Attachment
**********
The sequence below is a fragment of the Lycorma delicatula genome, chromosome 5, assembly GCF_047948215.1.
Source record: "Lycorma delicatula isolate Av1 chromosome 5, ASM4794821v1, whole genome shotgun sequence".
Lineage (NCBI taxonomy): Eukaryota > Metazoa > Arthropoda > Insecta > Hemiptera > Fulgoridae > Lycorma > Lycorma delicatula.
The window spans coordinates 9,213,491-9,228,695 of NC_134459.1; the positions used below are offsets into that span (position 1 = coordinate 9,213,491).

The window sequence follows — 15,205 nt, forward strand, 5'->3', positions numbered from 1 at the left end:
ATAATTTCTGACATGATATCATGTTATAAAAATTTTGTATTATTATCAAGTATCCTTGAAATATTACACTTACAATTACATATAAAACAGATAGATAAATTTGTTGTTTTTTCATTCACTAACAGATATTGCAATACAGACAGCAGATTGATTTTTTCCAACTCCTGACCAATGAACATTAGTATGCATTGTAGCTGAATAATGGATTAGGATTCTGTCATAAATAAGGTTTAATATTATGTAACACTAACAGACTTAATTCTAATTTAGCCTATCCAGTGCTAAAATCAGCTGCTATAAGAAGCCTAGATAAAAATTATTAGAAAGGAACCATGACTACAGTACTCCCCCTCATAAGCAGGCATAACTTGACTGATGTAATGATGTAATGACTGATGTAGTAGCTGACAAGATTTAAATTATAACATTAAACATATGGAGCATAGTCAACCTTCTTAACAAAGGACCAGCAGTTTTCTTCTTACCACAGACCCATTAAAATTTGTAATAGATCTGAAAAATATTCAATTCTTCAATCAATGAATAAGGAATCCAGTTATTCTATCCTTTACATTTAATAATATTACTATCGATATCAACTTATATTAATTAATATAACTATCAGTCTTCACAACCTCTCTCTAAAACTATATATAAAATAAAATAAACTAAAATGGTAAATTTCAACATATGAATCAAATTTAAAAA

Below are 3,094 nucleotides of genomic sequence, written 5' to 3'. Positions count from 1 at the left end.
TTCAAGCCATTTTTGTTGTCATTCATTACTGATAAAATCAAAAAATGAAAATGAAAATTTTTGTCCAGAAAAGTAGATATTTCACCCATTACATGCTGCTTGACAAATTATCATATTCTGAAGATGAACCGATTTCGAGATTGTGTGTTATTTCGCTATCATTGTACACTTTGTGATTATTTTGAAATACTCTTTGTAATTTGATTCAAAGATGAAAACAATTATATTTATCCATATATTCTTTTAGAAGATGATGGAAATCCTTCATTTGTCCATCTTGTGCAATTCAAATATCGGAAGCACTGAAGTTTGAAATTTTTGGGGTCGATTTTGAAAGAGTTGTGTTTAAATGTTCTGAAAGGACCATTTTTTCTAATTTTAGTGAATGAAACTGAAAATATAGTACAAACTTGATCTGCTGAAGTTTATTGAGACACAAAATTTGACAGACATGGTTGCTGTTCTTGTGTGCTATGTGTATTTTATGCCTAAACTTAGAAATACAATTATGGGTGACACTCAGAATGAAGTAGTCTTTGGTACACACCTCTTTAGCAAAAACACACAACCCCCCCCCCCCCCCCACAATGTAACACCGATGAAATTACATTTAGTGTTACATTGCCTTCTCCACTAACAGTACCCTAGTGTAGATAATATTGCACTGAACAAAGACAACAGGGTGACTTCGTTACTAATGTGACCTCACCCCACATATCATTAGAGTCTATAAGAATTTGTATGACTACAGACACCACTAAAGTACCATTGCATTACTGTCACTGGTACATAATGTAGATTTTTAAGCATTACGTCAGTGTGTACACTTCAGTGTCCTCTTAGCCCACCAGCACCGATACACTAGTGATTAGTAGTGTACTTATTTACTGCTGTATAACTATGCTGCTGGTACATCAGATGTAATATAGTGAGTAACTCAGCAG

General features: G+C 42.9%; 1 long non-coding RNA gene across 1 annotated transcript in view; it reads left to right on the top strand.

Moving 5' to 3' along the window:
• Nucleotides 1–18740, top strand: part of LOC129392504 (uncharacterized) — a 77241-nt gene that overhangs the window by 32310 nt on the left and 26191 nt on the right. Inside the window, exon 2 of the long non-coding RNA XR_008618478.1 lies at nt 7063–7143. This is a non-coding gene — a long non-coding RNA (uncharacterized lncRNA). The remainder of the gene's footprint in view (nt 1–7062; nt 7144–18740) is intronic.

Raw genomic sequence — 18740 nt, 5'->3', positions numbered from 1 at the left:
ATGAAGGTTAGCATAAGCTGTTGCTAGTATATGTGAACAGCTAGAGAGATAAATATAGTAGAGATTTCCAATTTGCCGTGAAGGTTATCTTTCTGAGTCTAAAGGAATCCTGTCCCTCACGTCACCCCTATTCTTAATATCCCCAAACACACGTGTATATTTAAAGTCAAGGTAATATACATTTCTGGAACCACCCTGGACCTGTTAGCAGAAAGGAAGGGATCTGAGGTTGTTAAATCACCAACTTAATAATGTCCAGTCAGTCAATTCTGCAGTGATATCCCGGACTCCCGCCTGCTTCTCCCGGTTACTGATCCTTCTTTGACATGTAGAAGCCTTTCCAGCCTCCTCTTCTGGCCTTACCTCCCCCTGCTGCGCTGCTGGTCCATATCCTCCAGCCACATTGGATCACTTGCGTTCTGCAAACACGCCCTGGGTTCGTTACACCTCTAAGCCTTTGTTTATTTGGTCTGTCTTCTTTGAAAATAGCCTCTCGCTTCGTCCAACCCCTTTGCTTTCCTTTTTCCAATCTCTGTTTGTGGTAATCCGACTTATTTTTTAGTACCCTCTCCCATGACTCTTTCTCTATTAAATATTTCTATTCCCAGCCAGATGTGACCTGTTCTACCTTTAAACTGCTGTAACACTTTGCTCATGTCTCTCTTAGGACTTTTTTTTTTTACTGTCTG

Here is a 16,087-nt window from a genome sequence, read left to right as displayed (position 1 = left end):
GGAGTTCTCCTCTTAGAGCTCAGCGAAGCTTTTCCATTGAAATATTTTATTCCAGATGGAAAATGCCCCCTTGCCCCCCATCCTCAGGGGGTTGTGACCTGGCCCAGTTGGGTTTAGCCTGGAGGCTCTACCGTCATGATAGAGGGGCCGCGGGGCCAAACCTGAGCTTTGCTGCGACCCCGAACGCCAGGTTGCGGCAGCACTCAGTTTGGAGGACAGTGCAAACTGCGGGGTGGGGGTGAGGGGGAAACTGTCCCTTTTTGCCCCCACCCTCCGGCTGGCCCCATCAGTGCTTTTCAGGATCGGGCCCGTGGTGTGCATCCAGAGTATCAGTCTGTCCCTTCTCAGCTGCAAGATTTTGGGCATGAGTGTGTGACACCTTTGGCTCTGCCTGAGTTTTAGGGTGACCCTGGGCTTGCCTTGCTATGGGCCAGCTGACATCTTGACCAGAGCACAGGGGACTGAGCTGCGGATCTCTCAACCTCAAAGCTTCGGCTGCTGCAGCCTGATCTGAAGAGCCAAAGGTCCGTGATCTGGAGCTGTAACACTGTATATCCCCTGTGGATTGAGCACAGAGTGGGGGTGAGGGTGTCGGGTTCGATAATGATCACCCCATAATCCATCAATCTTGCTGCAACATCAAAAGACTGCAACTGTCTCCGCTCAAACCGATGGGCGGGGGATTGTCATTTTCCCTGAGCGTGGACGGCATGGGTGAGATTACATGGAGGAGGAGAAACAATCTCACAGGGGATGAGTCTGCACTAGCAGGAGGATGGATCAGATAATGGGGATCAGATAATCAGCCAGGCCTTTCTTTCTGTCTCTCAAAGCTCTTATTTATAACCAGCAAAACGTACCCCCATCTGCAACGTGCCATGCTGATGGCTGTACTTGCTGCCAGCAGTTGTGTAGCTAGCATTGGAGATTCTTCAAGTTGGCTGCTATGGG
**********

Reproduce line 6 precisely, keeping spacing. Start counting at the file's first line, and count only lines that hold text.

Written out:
ATAATTTCTGACATGATATCATGTTATAAAAATTTTGTATTATTATCAAGTATCCTTGAAATATTACACTTACAATTACATATAAAACAGATAGATAAATTTGTTGTTTTTTCATTCACTAACAGATATTGCAATACAGACAGCAGATTGATTTTTTCCAACTCCTGACCAATGAACATTAGTATGCATTGTAGCTGAATAATGGATTAGGATTCTGTCATAAATAAGGTTTAATATTATGTAACACTAACAGACTTAATTCTAATTTAGCCTATCCAGTGCTAAAATCAGCTGCTATAAGAAGCCTAGATAAAAATTATTAGAAAGGAACCATGACTACAGTACTCCCCCTCATAAGCAGGCATAACTTGACTGATGTAATGATGTAATGACTGATGTAGTAGCTGACAAGATTTAAATTATAACATTAAACATATGGAGCATAGTCAACCTTCTTAACAAAGGACCAGCAGTTTTCTTCTTACCACAGACCCATTAAAATTTGTAATAGATCTGAAAAATATTCAATTCTTCAATCAATGAATAAGGAATCCAGTTATTCTATCCTTTACATTTAATAATATTACTATCGATATCAACTTATATTAATTAATATAACTATCAGTCTTCACAACCTCTCTCTAAAACTATATATAAAATAAAATAAACTAAAATGGTAAATTTCAACATATGAATCAAATTTAAAAA